Internet risks: small print and small people
By Joanna Lalor
It is hard now to imagine growing up in a world without the internet. The online environment is invaluable for learning, socialising and entertaining everyone, not least children.
With all the benefits of the digital age comes a multitude of risks that children are less able to navigate than adults and parents worry about endlessly. With horror stories of children racking up massive bills on costly in-app purchases, privacy issues with games and websites aimed at under-16s, internet trolls and bullies and a general overwhelming sense that every website is trying to sell something to your child, it is understandable that parents are concerned. This is something traders, developers and internet service providers are waking up to, along with the legislator and various regulators.
The issue facing the regulators is that use of traditional small print is not always appropriate to protect children on the internet. Indeed, contracts entered into with children under 18 are usually unenforceable. Adults have enough trouble deciphering the small print, whether in the virtual or the real world, so how can children be expected to do so? If the small print does not adequately protect children, what does? …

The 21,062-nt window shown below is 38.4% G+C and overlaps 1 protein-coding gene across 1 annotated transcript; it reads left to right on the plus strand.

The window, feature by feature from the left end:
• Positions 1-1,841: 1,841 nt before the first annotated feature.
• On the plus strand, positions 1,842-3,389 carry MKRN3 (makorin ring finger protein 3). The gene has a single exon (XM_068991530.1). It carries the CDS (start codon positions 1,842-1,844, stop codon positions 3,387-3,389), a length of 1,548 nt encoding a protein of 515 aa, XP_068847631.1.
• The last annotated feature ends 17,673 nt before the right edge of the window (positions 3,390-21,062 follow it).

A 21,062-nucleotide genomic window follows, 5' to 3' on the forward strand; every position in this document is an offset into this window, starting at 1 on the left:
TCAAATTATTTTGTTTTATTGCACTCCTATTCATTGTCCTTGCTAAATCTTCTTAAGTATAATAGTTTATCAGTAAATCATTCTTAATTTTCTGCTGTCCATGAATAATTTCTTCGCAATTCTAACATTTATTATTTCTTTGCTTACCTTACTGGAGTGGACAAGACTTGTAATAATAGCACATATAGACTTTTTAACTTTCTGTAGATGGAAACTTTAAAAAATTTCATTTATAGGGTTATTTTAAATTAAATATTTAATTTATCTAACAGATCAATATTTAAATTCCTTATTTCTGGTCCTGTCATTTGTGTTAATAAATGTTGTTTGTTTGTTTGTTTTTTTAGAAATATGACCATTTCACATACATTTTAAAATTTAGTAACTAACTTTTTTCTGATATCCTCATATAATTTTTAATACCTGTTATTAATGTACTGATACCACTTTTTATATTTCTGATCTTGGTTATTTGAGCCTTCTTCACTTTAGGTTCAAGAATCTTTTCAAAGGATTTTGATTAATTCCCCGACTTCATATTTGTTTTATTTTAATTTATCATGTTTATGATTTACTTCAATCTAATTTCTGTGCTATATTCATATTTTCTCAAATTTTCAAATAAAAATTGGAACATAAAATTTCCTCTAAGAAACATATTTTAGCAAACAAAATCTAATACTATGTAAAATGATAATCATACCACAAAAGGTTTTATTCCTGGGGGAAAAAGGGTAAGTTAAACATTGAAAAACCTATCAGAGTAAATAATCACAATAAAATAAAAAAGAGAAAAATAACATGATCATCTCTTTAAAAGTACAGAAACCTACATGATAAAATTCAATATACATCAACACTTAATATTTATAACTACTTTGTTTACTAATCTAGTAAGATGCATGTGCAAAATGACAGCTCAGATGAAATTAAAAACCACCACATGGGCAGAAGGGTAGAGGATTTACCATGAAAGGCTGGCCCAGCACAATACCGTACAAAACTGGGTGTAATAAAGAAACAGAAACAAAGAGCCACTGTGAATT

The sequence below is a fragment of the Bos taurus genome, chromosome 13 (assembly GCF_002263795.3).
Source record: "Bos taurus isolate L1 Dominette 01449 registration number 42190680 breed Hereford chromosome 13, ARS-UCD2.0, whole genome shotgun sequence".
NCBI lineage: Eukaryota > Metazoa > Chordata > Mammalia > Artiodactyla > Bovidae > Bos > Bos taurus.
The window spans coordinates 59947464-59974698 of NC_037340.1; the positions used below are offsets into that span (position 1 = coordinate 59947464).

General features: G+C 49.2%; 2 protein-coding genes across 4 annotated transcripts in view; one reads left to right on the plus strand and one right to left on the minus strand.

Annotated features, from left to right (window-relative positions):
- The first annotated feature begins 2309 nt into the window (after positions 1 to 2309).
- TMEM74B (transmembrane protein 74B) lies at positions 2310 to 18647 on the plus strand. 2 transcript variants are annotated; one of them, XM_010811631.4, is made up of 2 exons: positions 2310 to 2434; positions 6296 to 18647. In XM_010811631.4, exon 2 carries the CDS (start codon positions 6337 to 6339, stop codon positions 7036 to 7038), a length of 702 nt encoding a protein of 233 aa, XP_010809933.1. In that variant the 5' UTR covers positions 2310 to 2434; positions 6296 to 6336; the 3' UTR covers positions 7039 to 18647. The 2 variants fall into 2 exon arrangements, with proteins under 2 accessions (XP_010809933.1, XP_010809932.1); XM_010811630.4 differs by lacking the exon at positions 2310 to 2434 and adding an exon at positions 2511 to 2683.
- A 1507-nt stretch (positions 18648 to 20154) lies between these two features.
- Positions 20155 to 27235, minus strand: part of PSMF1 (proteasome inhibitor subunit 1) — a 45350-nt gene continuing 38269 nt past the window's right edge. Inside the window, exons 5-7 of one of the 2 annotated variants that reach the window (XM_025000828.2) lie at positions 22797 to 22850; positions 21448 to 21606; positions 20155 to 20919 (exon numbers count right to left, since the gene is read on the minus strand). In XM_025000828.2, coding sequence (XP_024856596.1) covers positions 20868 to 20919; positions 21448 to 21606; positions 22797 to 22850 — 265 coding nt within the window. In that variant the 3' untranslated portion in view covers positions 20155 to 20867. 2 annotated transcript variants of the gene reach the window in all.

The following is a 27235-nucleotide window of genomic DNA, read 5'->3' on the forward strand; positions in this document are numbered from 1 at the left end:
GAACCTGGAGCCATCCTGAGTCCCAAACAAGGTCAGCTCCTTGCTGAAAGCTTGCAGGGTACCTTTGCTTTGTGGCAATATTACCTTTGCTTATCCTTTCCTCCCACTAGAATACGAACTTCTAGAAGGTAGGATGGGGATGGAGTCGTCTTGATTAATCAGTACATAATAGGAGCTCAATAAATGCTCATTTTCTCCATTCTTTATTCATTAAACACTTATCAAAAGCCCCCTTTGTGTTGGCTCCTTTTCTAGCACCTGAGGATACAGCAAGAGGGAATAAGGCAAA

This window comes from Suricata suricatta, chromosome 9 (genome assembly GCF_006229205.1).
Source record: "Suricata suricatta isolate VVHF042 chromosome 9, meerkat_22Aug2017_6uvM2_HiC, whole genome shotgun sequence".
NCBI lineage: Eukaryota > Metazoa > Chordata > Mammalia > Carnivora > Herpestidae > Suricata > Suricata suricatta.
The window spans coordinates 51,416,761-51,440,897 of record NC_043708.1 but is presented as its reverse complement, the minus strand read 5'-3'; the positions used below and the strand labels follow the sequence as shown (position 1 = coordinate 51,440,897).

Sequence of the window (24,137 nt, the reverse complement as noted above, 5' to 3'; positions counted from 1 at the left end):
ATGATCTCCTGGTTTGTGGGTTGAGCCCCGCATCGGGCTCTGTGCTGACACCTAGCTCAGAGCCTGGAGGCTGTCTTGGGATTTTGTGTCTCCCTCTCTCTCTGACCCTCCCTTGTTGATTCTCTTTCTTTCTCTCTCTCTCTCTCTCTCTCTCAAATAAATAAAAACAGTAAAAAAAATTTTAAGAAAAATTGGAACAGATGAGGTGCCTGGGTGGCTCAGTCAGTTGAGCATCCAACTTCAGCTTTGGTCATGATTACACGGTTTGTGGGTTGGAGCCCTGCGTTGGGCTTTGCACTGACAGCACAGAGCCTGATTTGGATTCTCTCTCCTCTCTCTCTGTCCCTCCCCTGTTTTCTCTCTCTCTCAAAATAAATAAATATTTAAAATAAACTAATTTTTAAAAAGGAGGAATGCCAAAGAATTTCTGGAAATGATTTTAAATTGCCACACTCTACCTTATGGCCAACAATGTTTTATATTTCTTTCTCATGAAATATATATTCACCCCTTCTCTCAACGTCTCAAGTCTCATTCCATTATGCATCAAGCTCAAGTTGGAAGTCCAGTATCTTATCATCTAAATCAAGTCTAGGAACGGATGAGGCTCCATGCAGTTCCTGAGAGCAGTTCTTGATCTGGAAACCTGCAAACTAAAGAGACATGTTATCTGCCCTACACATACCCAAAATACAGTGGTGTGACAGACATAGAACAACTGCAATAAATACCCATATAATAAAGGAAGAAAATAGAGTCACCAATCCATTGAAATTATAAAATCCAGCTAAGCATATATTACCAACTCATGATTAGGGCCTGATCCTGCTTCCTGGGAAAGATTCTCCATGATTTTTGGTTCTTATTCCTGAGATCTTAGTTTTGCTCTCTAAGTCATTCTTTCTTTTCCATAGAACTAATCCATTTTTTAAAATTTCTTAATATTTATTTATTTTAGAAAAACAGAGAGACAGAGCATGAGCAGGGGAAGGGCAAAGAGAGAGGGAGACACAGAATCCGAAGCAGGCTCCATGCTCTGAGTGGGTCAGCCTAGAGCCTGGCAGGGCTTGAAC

Click on the link below to read the rest of the Taylor Wessing briefing.
Sign in or Register to continue reading this article
It's quick, easy and free!
It takes just 5 minutes to register. Answer a few simple questions and once completed you’ll have instant access.Register now
Why register to The Lawyer
In-depth, expert analysis into the stories behind the headlines from our leading team of journalists.
Identify the major players and business opportunities within a particular region through our series of free, special reports.
Receive your pick of The Lawyer's daily and weekly email newsletters, tailored by practice area, region and job function.
More relevant to you
To continue providing the best analysis, insight and news across the legal market we are collecting some information about who you are, what you do and where you work to improve The Lawyer and make it more relevant to you.
News from Taylor Wessing
News from The Lawyer
Briefings from Taylor Wessing
For the tax year from 6 April 2014, the standard lifetime allowance has reduced from £1.5m to £1.25m.
One of the areas highlighted last year by the Regulator was the regulation of workplace DC pension schemes.
Analysis from The Lawyer
As the equity capital markets rocketed back into favour and global M&A saw at least a partial return to form, there have been some rich pickings for The Lawyer’s Corporate Team of the Year award shortlisted firms in 2014.
The city-state is working hard to become a global wealth management hub, and law firms are gearing up for a prosperous new world